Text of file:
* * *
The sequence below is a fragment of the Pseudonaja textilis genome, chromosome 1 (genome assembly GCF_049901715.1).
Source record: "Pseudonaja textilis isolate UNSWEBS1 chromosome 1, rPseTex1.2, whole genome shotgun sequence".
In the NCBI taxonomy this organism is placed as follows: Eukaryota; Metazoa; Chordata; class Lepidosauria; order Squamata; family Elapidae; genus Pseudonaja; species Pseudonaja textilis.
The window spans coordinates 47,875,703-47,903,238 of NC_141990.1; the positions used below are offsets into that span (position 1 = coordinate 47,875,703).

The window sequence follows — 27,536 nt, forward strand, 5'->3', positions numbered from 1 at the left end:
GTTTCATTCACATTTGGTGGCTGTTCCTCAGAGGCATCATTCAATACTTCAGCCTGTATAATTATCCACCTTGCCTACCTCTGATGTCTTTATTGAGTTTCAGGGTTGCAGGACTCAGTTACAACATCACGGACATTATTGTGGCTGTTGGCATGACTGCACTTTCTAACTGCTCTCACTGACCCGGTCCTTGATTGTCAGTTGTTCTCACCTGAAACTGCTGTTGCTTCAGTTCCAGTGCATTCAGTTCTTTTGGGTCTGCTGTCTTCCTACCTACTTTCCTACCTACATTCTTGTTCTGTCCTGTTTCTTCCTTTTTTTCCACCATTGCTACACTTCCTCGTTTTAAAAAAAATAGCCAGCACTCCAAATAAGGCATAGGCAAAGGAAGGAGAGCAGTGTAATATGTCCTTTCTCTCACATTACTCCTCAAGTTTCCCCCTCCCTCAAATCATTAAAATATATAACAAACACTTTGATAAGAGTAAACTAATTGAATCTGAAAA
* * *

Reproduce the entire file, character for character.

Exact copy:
The sequence below is a fragment of the Pseudonaja textilis genome, chromosome 1 (genome assembly GCF_049901715.1).
Source record: "Pseudonaja textilis isolate UNSWEBS1 chromosome 1, rPseTex1.2, whole genome shotgun sequence".
In the NCBI taxonomy this organism is placed as follows: Eukaryota; Metazoa; Chordata; class Lepidosauria; order Squamata; family Elapidae; genus Pseudonaja; species Pseudonaja textilis.
The window spans coordinates 47,875,703-47,903,238 of NC_141990.1; the positions used below are offsets into that span (position 1 = coordinate 47,875,703).

The window sequence follows — 27,536 nt, forward strand, 5'->3', positions numbered from 1 at the left end:
GTTTCATTCACATTTGGTGGCTGTTCCTCAGAGGCATCATTCAATACTTCAGCCTGTATAATTATCCACCTTGCCTACCTCTGATGTCTTTATTGAGTTTCAGGGTTGCAGGACTCAGTTACAACATCACGGACATTATTGTGGCTGTTGGCATGACTGCACTTTCTAACTGCTCTCACTGACCCGGTCCTTGATTGTCAGTTGTTCTCACCTGAAACTGCTGTTGCTTCAGTTCCAGTGCATTCAGTTCTTTTGGGTCTGCTGTCTTCCTACCTACTTTCCTACCTACATTCTTGTTCTGTCCTGTTTCTTCCTTTTTTTCCACCATTGCTACACTTCCTCGTTTTAAAAAAAATAGCCAGCACTCCAAATAAGGCATAGGCAAAGGAAGGAGAGCAGTGTAATATGTCCTTTCTCTCACATTACTCCTCAAGTTTCCCCCTCCCTCAAATCATTAAAATATATAACAAACACTTTGATAAGAGTAAACTAATTGAATCTGAAAA